JavaScript files are criminals’ new weapon to install malware

Digital criminals are using JavaScript codes hidden in plain text documents as the new weapon for installing malware. The practice uses serves as a departure from recent scams, which used Microsoft Office files as a vector that is already starting to become known by security software and network administrators.

The attack has a similar delivery routine, with the crooks using fraudulent emails that carry an attachment responsible for downloading the pest and trying to pass themselves off as business contacts or customers in search of information. They abuse the way Windows displays files of this type, hiding the format, to deliver a TEXT.txt.js file — as the end is hidden by the operating system, the user may think this is an ordinary text document.

When executed, the RATDispenser comes into action, a JavaScript loader that is responsible for downloading a remote access trojan to the computer. From there, different exploits can be performed, ranging from data theft to privilege escalation, giving attackers access to the computer, all depending on the criminal group that carried out the dissemination of the emails.

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E-mails arrive disguised as commercial proposals or customer requests, with a hidden extension document being responsible for running a script that installs malware (Image: Reproduction/HP)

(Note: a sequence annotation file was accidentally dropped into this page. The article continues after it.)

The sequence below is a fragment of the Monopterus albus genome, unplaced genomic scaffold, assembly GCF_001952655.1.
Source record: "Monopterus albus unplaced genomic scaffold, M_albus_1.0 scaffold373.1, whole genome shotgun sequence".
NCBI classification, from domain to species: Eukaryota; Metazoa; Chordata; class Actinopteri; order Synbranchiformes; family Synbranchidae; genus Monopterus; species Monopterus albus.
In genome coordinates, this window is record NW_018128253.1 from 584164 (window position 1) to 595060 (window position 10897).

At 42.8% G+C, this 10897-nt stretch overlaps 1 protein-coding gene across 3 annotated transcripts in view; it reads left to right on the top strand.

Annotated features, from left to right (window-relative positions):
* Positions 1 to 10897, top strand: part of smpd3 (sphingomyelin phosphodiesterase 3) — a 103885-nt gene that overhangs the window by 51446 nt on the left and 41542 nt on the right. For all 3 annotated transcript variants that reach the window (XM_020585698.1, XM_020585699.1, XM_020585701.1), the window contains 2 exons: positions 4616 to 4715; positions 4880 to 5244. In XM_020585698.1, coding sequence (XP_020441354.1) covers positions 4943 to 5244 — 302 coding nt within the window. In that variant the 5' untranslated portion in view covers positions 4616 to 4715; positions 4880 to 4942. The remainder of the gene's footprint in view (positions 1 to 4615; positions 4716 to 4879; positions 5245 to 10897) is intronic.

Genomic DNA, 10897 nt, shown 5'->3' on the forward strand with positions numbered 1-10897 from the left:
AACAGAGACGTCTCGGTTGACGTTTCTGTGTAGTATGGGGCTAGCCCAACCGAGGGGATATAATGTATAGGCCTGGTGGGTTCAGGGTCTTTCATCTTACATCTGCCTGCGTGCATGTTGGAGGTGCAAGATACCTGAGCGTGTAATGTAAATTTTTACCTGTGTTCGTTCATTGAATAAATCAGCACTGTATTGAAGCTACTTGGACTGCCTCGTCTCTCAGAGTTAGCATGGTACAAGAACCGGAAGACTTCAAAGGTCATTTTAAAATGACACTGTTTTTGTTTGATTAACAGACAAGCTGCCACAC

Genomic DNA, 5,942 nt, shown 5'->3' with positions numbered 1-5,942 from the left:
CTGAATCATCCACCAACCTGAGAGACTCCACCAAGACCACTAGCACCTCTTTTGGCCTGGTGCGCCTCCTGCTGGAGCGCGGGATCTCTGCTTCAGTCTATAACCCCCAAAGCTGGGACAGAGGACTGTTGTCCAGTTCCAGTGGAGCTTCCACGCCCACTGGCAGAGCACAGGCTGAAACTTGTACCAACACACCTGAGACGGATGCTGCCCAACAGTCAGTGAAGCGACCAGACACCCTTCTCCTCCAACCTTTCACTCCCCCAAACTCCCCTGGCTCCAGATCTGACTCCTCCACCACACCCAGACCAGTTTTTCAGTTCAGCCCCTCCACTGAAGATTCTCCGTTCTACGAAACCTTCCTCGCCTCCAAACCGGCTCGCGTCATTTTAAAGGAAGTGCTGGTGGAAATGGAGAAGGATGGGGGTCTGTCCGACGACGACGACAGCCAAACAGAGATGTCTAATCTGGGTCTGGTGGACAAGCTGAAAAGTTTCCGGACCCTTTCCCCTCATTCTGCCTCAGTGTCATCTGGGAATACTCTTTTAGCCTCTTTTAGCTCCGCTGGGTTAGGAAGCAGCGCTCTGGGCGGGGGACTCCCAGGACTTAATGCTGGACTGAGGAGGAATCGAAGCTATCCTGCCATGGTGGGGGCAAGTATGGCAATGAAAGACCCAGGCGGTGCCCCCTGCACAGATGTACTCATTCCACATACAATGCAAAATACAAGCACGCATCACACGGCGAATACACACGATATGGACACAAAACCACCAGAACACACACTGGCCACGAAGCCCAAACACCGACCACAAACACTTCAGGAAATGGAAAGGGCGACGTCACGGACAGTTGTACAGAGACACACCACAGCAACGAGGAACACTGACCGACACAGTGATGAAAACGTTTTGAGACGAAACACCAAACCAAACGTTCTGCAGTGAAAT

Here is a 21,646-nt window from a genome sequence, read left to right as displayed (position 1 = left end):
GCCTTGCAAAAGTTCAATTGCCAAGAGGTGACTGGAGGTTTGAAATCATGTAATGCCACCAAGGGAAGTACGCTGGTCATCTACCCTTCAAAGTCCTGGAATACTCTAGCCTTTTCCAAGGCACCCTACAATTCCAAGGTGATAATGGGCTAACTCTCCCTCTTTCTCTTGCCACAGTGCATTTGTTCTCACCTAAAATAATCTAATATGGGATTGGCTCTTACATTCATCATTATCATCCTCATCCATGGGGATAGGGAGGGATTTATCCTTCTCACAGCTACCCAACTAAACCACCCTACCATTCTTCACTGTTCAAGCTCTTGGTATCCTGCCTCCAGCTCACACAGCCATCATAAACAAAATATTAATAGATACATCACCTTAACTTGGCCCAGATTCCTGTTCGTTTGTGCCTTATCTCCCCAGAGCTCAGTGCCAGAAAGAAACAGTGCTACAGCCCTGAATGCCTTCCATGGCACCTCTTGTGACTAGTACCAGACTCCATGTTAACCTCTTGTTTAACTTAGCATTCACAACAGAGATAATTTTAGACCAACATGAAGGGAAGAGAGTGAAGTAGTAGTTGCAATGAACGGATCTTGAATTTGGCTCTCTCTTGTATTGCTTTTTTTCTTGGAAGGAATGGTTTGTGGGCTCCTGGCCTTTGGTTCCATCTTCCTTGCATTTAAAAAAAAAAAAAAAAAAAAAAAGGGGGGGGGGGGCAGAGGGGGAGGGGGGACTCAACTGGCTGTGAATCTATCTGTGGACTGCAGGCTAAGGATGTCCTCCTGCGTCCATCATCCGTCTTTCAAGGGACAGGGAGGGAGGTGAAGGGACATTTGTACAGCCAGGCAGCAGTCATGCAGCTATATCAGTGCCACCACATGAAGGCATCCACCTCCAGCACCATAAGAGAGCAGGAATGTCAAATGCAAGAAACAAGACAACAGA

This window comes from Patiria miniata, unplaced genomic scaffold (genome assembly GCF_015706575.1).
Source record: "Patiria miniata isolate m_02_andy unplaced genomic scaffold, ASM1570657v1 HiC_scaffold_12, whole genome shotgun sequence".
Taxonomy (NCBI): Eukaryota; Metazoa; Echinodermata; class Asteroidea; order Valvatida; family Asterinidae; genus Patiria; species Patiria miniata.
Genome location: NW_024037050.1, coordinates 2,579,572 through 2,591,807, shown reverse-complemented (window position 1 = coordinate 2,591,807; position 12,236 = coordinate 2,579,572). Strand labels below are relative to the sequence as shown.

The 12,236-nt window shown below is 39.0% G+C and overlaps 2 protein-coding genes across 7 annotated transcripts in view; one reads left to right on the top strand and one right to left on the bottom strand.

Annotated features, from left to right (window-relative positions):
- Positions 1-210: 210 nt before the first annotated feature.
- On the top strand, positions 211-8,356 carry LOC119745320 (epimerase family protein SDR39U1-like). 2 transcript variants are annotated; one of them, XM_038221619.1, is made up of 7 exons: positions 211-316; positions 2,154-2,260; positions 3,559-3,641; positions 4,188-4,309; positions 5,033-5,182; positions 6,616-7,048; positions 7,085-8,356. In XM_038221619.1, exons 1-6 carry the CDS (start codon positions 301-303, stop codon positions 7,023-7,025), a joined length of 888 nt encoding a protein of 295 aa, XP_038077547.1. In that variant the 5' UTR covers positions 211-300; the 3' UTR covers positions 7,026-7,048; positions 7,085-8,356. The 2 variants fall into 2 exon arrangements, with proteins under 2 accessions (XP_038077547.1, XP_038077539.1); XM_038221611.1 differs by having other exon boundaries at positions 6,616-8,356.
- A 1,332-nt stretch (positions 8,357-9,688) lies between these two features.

According to the HP threat research team, responsible for the alert, the practice has already been carried out in association with eight different malware families. Furthermore, in 89% of executions, security software and routines were not able to detect and, mainly, prevent malicious behavior.

In the experts’ view, the format used, .js, is uncommon, which makes it escape traditional checking routines. In addition, criminals are betting on the misconfiguration of corporate email services — they can be configured to automatically block attachments with executable extensions, but few actually do. To users, when an email arrives, the idea is that it has passed this verification and, therefore, it can be safe.

The HP report speaks of attacks that have been taking place over the past three months, with different malware families being used by many different gangs as well. Most of the attacks involve stealing credentials or logging typed data, with mostly corporate targets implying that this may even be an initial step in trading data or carrying out ransomware attacks.

In addition to proper blocking settings in security software and email services, the experts’ recommendation involves specific measures against JavaScript misuse. A good way is to allow the opening, only, of signed scripts, as well as to disable the Windows Script Host (WSH) feature of the operating system so that the codes are prevented from acting.

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